In sales of any kind, you will go through a period where everything you do works well and then another period where you feel like you’ve lost the magic.
That’s why it’s essential to be a student of sales and have more than one or two closes in your pocket. Here are a few to store away in your memory.
The Turn The Tables close works great if you’ve built some decent rapport with the customer and you are getting along pretty well. Here’s the scenario: You’re coming back from your manager with the first pencil. Your customers have been chatting at your desk; as you approach, walk around to their side of the desk. Pull up a chair or squat down, so you’re on their level.
Now it’s time to cash in on some of the rapport you’ve built.
The image is that you’re not selling from across the table; you’re advising or explaining as a friend would do.
“Mr & Mrs. Customer, here’s how all the numbers work out….” then go over the price presentation like the only thing holding them back was you coming back and explaining the worksheet.
“Just put your initials here and here, and I’ll get the car cleaned up and the gas tank filled.”
It is no doubt that you’ve had a customer who you have taken through every step of the sales process and at the end still wants “to think about it.”
They’re not going to think about it. They’re just going to leave. And worse, likely buy from someone else at a later time. When you’ve tried everything else, and your prospect just wants to “think about it,” give them the Three Questions Close
“Mr. and Mrs. Customer, When buying a car, there are really only three questions that need to be answered, and I think we’ve already answered two of them.
One: Do you like it? (pause for a moment) Two: Can you afford it? (pause for a moment) Since we know that you like it and can afford it, that leaves only one question: When do you want to start enjoying it? Since you can really only begin enjoying the car once you own it, why wouldn’t you want to start enjoying it right away? Doesn’t it make sense to begin appreciating the car right now?”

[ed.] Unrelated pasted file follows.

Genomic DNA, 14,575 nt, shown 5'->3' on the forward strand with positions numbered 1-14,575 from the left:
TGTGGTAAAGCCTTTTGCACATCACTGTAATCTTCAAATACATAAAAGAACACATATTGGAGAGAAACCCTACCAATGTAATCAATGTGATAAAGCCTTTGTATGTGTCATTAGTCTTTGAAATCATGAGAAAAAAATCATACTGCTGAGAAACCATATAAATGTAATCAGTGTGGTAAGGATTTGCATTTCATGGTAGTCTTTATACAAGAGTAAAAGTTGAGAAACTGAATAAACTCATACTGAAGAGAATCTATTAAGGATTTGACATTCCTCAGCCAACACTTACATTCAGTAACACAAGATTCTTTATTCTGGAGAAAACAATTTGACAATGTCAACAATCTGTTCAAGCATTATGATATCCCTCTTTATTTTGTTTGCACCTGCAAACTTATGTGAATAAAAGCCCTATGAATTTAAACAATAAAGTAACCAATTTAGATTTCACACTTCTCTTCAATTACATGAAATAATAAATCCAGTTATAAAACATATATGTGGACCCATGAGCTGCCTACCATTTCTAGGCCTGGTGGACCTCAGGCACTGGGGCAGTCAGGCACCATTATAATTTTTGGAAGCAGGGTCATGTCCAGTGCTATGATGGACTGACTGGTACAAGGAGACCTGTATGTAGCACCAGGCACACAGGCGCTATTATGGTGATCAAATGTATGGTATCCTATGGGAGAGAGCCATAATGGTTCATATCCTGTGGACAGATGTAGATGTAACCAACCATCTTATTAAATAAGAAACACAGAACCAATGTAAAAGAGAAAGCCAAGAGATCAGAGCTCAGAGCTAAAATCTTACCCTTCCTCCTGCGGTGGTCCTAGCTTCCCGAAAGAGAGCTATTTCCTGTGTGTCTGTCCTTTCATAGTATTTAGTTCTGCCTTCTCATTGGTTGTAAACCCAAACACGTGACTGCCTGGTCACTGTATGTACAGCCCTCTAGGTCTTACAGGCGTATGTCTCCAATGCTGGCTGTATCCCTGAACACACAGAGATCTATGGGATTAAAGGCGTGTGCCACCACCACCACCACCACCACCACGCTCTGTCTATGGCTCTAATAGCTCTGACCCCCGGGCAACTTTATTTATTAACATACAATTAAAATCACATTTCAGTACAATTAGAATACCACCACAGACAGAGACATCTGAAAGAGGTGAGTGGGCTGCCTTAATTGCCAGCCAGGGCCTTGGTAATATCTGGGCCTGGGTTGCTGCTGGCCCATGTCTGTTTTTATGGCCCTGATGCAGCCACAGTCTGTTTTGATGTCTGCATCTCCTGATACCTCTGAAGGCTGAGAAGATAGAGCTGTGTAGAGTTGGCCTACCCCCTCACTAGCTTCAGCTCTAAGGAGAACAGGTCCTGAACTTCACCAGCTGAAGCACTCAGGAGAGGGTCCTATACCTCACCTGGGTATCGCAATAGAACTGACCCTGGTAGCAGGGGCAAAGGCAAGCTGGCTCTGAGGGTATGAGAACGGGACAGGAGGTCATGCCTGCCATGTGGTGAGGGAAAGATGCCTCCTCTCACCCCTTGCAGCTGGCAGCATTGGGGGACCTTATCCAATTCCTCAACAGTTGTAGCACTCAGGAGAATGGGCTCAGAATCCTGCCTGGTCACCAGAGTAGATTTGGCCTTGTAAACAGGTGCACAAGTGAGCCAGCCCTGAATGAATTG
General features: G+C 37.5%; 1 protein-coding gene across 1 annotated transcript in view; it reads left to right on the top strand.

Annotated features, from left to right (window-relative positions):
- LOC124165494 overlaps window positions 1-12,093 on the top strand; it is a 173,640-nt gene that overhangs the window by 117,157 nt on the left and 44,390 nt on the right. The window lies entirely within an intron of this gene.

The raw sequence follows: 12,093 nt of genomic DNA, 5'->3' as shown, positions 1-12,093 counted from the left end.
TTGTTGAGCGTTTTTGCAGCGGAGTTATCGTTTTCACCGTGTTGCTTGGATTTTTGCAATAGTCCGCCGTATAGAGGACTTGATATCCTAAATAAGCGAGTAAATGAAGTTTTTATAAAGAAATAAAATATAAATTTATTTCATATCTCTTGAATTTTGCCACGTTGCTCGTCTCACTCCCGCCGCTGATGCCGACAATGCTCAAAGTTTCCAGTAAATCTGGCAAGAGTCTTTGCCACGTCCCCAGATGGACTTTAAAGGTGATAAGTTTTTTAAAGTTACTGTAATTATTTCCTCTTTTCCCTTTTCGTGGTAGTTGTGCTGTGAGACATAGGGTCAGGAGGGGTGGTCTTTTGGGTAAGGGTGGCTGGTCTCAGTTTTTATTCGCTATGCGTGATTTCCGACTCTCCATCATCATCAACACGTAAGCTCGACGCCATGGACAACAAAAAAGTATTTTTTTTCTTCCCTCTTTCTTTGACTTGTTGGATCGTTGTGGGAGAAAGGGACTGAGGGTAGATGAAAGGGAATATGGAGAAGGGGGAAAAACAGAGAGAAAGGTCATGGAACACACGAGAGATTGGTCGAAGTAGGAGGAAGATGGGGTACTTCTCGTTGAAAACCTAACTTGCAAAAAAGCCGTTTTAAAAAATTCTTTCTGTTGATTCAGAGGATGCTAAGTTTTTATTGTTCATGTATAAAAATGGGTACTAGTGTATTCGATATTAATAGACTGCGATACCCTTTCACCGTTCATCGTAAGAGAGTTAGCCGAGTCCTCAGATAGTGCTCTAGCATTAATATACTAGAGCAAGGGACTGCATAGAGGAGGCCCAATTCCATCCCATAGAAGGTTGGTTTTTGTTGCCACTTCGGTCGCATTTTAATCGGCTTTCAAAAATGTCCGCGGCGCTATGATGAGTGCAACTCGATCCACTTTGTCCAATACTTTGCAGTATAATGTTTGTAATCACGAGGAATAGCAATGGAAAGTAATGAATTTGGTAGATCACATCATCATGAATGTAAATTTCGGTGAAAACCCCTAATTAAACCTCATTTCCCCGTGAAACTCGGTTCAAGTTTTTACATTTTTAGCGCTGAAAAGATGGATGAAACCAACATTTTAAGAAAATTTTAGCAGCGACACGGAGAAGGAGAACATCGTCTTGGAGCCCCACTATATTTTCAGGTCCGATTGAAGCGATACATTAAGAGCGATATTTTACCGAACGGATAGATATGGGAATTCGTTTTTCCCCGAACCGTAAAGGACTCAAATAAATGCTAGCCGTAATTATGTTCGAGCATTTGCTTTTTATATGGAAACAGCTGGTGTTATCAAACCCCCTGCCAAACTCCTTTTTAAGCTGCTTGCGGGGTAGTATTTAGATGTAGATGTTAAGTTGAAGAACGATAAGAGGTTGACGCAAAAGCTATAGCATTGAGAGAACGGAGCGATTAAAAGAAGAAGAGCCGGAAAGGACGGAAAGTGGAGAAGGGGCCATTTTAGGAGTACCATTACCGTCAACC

In this close, you make yourself the “bad guy.” Here’s the scenario: You’ve gone over the numbers, and the payment is still not as low as the customer wants it to be. You’re going to be asking for a bump in their downpayment, but you need to do it in a way that isn’t confrontational. Throw yourself under the bus. Come up with a “crazy idea” that will make you look like an idiot. It would sound something like this:
“Hey, maybe I’m crazy for suggesting this. I mean it. You guys are going to think this is the craziest thing. Let me be the bad guy! We’re still $20 a month away on the payment you want. So, give me some ammunition. You guys commit to putting an extra $750 down. Write that here…$750 additional down. And then let’s scratch the $420 per month and write $399 per month and let’s see what happens. It doesn’t usually work this way. They usually set the price. But, maybe if we do it this way, where you set the terms: an additional $750 from you for a downpayment and a $399 monthly payment, then you’ll buy the car. Should I do it? Ok. Put your initials here, and I’ll go see if I can make it happen. Wish me luck!”
I teach that closing starts with the second question you ask your prospect. Attempting to get a commitment to buy begins that early. Obtaining a signature on the paperwork might take some creative thinking.
Most customers need to be asked the question several times before they sign on the dotted line. Knowing multiple ways to keep the conversation going can mean the difference between making the sale and walking what could have been a sale out the door.